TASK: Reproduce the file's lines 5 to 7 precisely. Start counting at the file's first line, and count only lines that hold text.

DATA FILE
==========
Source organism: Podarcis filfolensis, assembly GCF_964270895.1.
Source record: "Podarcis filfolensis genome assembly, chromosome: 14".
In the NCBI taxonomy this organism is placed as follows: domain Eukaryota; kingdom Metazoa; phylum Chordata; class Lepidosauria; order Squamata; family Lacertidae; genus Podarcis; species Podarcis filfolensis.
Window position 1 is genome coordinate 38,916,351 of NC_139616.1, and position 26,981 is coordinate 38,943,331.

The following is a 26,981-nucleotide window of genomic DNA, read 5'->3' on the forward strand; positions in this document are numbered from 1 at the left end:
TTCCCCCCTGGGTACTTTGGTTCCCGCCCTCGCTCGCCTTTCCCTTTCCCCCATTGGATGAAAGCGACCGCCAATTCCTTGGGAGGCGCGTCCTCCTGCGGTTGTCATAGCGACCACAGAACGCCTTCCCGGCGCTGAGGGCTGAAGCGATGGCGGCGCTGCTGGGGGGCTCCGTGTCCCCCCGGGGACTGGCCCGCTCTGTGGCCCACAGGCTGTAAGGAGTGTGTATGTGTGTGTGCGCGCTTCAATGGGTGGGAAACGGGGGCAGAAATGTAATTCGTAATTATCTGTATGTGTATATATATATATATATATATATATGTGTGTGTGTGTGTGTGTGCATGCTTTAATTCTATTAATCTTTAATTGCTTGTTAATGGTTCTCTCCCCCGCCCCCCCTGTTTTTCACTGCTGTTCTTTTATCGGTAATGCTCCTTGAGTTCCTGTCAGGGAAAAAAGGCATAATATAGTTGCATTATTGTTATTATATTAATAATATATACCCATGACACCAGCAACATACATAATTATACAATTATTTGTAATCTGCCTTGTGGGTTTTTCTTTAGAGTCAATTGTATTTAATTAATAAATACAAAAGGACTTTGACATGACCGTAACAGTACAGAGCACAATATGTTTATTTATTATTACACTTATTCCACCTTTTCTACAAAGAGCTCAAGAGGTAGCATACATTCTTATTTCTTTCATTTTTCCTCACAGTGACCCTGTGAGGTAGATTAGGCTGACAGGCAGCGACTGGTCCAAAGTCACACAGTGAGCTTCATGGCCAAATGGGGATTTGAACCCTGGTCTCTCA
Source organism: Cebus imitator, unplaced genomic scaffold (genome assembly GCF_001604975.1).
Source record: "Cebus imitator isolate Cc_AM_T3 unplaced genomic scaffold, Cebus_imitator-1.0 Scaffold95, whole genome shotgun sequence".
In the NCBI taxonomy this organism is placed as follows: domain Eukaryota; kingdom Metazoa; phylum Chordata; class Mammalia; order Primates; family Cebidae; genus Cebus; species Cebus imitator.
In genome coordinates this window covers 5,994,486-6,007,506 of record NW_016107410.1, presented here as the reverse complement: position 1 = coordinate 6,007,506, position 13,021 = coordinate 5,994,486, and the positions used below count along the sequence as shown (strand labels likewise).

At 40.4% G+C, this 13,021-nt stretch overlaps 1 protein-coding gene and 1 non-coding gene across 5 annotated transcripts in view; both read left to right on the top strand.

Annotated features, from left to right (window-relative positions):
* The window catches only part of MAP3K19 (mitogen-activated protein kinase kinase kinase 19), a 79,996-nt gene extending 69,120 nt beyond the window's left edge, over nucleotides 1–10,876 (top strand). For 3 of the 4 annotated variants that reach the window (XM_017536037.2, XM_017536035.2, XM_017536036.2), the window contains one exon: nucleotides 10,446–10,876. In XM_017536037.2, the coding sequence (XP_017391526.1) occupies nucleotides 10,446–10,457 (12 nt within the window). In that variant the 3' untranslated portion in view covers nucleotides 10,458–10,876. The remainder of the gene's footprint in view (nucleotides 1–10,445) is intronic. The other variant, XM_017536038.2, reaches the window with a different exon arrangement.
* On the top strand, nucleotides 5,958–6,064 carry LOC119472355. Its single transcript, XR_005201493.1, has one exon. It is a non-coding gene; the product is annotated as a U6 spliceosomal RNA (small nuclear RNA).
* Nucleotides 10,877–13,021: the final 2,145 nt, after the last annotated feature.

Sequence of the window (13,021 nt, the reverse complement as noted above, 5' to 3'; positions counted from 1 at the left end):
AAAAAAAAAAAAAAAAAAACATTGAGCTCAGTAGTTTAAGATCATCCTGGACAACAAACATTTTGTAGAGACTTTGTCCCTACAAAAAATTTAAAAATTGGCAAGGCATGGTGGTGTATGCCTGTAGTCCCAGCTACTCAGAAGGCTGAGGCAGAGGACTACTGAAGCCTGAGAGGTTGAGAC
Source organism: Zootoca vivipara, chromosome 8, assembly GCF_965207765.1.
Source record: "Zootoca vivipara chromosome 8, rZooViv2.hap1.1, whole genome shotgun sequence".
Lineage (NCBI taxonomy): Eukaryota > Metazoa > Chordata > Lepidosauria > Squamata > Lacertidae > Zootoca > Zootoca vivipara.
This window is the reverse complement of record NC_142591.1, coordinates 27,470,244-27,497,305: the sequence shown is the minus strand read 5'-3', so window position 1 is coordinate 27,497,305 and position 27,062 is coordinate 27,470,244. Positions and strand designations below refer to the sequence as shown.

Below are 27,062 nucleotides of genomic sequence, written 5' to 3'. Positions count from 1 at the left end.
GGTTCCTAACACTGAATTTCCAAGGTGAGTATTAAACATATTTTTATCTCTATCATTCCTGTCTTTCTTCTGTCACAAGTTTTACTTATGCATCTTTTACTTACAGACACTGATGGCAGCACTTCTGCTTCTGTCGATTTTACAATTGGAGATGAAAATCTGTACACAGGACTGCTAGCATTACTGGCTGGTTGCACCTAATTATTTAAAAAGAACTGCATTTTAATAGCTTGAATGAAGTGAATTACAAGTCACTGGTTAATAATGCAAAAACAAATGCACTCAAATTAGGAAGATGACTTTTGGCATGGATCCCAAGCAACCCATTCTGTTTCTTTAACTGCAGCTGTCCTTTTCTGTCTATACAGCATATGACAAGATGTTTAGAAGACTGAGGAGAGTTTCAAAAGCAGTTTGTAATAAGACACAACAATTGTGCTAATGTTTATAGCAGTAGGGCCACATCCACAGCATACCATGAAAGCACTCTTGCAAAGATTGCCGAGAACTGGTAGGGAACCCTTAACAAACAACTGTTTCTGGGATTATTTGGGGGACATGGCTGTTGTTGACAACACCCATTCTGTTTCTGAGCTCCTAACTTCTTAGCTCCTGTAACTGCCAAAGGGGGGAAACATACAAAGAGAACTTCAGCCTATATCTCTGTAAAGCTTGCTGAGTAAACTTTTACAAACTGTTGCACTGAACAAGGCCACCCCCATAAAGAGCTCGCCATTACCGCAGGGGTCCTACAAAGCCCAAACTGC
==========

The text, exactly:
The following is a 26,981-nucleotide window of genomic DNA, read 5'->3' on the forward strand; positions in this document are numbered from 1 at the left end:
TTCCCCCCTGGGTACTTTGGTTCCCGCCCTCGCTCGCCTTTCCCTTTCCCCCATTGGATGAAAGCGACCGCCAATTCCTTGGGAGGCGCGTCCTCCTGCGGTTGTCATAGCGACCACAGAACGCCTTCCCGGCGCTGAGGGCTGAAGCGATGGCGGCGCTGCTGGGGGGCTCCGTGTCCCCCCGGGGACTGGCCCGCTCTGTGGCCCACAGGCTGTAAGGAGTGTGTATGTGTGTGTGCGCGCTTCAATGGGTGGGAAACGGGGGCAGAAATGTAATTCGTAATTATCTGTATGTGTATATATATATATATATATATATATGTGTGTGTGTGTGTGTGTGCATGCTTTAATTCTATTAATCTTTAATTGCTTGTTAATGGTTCTCTCCCCCGCCCCCCCTGTTTTTCACTGCTGTTCTTTTATCGGTAATGCTCCTTGAGTTCCTGTCAGGGAAAAAAGGCATAATATAGTTGCATTATTGTTATTATATTAATAATATATACCCATGACACCAGCAACATACATAATTATACAATTATTTGTAATCTGCCTTGTGGGTTTTTCTTTAGAGTCAATTGTATTTAATTAATAAATACAAAAGGACTTTGACATGACCGTAACAGTACAGAGCACAATATGTTTATTTATTATTACACTTATTCCACCTTTTCTACAAAGAGCTCAAGAGGTAGCATACATTCTTATTTCTTTCATTTTTCCTCACAGTGACCCTGTGAGGTAGATTAGGCTGACAGGCAGCGACTGGTCCAAAGTCACACAGTGAGCTTCATGGCCAAATGGGGATTTGAACCCTGGTCTCTCA
Source organism: Cebus imitator, unplaced genomic scaffold (genome assembly GCF_001604975.1).